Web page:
• It may seem from the above statistics that there is not such a great correlation between gender and domestic violence. After all, close to 30% of all victims appear to be male. However, these numbers taken in isolation do not tell the story. For when you put these numbers into the context of the overall population of men and women in this country, the fact is that 1 in 20 men will suffer some form of violence at the hands of a cohabitating partner. By comparison, 1 in 6 women will experience the same.[v]

  • When it comes to violence, men are most likely to experience violence outside of the home. It is likely to be an isolated incident, and the perpetrator is likely to be a stranger. For women, it is most likely to occur at home, and the perpetrator is likely to be someone that they know.[vi]

When it comes to the issue of intimate partner violence, and the more one delves into the statistics, the more difficult it becomes to deny that the issue of violence in general is significantly related to gender.

It is also worth noting that domestic violence, or intimate partner violence as it is now commonly referred to, is not specific to one demographic group. It is not income specific, or linked to education, culture, or income. But it is for the most part gender specific, and it is happening across the board. No demographic is excluded when it comes to the perpetrators of domestic violence.

Perpetrators of domestic violence are white, rich, and educated. They are coloured, they are poor, and they are uneducated. And whilst certain aspects of society experience higher rates of abuse than others, the only unifying factor in the overwhelming majority of all domestic violence cases in Australia is the fact that the perpetrator is male.[vii]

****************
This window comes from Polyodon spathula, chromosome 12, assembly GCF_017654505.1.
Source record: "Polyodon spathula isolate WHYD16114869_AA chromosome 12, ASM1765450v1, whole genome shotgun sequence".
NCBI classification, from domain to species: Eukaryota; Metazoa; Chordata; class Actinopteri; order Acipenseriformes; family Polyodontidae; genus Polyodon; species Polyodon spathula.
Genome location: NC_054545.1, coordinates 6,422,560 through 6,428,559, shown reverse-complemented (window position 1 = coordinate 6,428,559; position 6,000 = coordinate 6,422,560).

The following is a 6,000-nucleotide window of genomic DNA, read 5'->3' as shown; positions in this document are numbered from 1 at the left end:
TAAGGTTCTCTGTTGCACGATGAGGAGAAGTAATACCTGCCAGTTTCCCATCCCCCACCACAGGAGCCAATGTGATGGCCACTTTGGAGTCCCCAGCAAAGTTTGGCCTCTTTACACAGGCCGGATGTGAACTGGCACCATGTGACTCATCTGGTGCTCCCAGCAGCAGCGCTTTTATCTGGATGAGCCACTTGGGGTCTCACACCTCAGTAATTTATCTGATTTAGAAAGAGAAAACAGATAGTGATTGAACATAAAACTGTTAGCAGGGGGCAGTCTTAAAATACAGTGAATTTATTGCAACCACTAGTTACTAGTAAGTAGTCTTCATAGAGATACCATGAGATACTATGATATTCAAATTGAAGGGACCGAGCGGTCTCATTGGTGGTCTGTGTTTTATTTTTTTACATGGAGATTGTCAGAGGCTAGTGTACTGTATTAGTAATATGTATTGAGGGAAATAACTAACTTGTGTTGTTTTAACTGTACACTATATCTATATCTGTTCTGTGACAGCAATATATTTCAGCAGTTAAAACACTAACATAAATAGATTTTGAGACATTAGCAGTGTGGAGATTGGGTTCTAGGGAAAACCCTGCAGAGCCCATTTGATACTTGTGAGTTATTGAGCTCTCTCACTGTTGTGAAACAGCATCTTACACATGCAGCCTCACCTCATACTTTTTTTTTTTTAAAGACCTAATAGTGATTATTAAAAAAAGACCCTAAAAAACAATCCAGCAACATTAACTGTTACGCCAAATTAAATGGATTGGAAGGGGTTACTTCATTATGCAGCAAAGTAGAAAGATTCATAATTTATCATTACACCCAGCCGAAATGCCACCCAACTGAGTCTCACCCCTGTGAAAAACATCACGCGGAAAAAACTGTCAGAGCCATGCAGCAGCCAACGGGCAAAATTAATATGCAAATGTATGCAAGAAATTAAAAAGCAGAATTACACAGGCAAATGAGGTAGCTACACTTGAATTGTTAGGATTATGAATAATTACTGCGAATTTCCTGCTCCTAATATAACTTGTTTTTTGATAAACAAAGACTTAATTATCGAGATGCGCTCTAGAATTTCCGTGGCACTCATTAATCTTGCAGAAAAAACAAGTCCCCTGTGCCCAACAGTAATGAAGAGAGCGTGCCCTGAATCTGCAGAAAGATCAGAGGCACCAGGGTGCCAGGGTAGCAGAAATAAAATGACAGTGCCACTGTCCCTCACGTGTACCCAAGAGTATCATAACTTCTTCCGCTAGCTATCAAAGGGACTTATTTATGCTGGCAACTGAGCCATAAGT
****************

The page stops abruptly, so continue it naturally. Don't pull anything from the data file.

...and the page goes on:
This is not to ignore the fact that men can also be the victims of domestic violence at the hands of women – granted. However, in the first instance, the statistics overwhelmingly point to men as being the overwhelming protagonists in the case of domestic violence, and it is worth leaving no stone unturned in determining why it is for the most part a male problem.

This is a fact, and as men we need to start dropping our defences and our outrage and start to consider what this means.

Tackling Domestic Violence – whose responsibility?

There are obviously deeper reasons for why men are more prone to outbursts of violence against their partners, and it is certainly worth exploring the way we bring up our boys in society to become men, as well as the roles we ask both men and women to play in relationship.

But before we can go there, and before we can start to look at what the underlying root cause of this issue is, we need to first take responsibility as men...collectively so...for the way things are.